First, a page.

Exercising once a day for an hour or so is known to have excellent health benefits. But what about the rest of the day when you’re sitting at the computer, or on the couch watching TV? A new study points to the importance of staying active throughout the day, in addition to a short period of rigorous exercise: day-long activities can lead to healthier aging.
“Engaging in regular exercise is still important,” lead author Elin Ekblom-Bak, of the Åstrand Laboratory of Work Physiology at the Swedish School of Sport and Health Sciences in Stockholm, told Reuters. “We saw that those who exercised regularly and that also had a daily physically active life had the lowest risk profile of all.”
Even if you’re doing your required 30 minutes to an hour of exercise per day, you still may be at risk of sitting far too much the rest of the day, which could lead to an increased chance of heart disease and mortality. “We have known for 60 years that physical activity is important for the heart,” Ekblom-Bak told Reuters. But research mostly focuses on workouts or aerobic exercise, rather than the “background activity” done during daily life. The study reviewed over 3,900 men and women over the age of 60, and found that people who reported more active lifestyles tended to have smaller waists. The participants were followed for 12.5 years, and the researchers found that people who had reported high levels of non-exercise activity were not as likely to have a cardiovascular event (such as a heart attack) and less likely to die than those who were more inactive.
A study released earlier this year highlighted the positive effects gardening and other household chores could have on cardiovascular health; researchers found that people who gardened had a decreased risk for heart attack or stroke.
But on the other hand, dropping an exercise routine from your schedule completely, and only doing “background activity” — mowing the lawn or washing dishes — may not be enough to count for your recommended dose of 30 minutes of moderate to vigorous exercise per day. Another study found that people who counted “household chores” as exercise were actually more overweight than people who did not count such work as actual exercise. “Domestic physical activity accounts for a significant proportion of self-reported daily moderate to vigorous physical activity particularly among females and older adults,” the authors wrote. “However such activity is negatively associated with leanness, suggesting that such activity may not be sufficient to provide all of the benefits normally associated with meeting the physical activity guidelines.” A good balance of an active lifestyle would include strenuous activity, such as jogging or biking, along with several hours per day of standing, walking, gardening, and other “background activities.”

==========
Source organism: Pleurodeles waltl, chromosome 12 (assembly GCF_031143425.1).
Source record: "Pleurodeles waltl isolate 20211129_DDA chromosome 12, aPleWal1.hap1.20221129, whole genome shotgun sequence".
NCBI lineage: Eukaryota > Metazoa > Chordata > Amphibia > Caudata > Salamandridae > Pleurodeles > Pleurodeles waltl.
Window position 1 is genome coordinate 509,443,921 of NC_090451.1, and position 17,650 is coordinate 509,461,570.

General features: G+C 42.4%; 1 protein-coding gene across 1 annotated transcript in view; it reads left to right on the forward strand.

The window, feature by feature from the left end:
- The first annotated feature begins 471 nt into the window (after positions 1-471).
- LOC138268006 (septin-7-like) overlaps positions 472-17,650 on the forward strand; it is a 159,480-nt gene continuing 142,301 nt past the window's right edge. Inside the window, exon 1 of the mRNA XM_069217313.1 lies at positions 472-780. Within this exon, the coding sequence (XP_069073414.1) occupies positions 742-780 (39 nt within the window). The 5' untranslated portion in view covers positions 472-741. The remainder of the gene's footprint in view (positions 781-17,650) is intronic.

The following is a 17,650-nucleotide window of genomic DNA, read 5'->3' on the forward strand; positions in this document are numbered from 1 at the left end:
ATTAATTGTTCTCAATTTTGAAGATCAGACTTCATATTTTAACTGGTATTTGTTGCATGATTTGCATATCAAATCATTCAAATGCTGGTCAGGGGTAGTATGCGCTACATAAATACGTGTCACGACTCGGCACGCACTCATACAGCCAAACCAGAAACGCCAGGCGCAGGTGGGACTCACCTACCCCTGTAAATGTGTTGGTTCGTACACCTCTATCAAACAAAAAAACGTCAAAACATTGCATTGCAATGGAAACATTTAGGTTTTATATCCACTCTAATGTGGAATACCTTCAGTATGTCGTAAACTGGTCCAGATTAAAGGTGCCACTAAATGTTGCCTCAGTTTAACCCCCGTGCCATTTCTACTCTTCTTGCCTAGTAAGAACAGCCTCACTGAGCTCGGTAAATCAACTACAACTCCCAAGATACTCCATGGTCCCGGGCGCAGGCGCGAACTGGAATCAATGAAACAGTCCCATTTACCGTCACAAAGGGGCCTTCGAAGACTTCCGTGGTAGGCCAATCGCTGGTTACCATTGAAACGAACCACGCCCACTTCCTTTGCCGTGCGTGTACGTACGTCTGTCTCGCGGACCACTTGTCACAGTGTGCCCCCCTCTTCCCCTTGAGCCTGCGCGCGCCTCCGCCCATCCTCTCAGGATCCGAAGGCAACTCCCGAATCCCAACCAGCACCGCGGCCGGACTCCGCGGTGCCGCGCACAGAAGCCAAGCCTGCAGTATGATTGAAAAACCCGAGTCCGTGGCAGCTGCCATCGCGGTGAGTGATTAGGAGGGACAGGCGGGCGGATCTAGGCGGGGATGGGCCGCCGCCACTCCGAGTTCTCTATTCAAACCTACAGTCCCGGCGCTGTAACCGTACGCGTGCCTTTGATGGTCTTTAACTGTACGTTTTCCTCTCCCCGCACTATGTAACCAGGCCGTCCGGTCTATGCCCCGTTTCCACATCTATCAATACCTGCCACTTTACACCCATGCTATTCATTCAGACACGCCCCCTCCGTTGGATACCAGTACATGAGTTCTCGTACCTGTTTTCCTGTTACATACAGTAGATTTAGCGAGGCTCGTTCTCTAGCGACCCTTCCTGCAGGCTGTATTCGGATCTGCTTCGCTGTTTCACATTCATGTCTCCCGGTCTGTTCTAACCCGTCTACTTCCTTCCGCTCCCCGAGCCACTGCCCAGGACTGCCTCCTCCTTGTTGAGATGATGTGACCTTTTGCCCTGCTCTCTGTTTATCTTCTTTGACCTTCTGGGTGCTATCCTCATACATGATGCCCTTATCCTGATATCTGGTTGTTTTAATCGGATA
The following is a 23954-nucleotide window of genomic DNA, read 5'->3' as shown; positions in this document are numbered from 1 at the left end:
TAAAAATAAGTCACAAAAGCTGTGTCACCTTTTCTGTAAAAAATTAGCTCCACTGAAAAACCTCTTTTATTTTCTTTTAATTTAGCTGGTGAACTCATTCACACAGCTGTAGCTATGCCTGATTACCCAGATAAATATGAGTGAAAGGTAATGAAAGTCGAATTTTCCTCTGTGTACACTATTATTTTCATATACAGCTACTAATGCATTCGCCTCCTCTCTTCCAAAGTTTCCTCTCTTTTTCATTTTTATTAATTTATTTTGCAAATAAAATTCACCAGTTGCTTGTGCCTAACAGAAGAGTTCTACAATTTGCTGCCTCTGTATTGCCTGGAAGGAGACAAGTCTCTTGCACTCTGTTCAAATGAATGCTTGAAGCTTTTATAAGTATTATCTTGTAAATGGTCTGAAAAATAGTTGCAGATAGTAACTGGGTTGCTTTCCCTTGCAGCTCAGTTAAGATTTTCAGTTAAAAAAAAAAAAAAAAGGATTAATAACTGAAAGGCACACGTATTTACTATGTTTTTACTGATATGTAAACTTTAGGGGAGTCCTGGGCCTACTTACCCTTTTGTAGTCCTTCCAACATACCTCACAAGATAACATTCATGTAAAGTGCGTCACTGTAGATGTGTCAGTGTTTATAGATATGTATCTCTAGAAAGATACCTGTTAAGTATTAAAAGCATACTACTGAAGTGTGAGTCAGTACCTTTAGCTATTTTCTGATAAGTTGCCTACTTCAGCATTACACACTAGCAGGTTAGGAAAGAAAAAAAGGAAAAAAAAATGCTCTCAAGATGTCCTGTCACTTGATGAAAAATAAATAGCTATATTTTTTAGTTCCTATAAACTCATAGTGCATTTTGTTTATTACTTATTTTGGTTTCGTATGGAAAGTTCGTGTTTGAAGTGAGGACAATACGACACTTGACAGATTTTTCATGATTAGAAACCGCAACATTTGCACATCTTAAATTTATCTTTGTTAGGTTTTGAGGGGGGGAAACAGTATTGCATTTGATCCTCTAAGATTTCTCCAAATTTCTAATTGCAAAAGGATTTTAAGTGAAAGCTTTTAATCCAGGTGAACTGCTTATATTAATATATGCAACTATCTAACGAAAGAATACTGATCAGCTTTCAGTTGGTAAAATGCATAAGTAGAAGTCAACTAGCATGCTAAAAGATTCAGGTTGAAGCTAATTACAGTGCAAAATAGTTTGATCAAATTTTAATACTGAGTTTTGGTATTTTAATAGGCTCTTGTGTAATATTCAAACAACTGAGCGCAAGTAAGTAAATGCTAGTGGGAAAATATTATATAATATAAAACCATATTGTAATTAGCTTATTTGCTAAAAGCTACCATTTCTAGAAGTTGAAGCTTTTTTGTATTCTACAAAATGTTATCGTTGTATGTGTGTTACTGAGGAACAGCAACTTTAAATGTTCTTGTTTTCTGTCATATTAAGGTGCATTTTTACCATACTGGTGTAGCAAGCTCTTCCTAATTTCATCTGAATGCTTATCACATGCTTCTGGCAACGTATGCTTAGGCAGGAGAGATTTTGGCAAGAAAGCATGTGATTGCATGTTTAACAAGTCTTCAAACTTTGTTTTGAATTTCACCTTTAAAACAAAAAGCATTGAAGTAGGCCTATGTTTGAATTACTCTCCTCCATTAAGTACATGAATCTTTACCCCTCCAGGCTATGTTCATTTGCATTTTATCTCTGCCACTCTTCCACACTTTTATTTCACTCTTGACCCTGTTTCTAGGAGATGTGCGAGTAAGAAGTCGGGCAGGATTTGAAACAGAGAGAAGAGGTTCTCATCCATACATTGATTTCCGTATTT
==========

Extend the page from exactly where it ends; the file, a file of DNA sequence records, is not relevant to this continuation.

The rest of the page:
“These are fascinating findings,” David Dunstan, of the Baker IDI Heart & Diabetes Institute in Melbourne, Australia, told Reuters, “but not really surprising since other studies that have looked at this from a different angle — that is, describing the detrimental relationship between excessive sitting and mortality outcomes — are essentially showing the same thing but in reverse because there is such a high correlation between sitting time and non-exercise physical activity behaviors.” When we are sitting, we aren’t using our muscles, and our blood flow decreases. Sitting also decreases the activity of lipoprotein lipase (LPL), which assists in burning fat.
The World Health Organization (WHO) writes on its website: “The term ‘physical activity’ should not be mistaken with ‘exercise.’ Exercise is a subcategory of physical activity that is planned, structured, repetitive … Physical activity includes exercise as well as other activities which involve bodily movement and are done as part of playing, working, active transportation, house chores, and recreational chores.”
Source: Ekblom-Bak E, Ekblom B, Vikstrom M, et al. The importance of non-exercise physical activity for cardiovascular health and longevity. British Journal of Sports Medicine. 2013.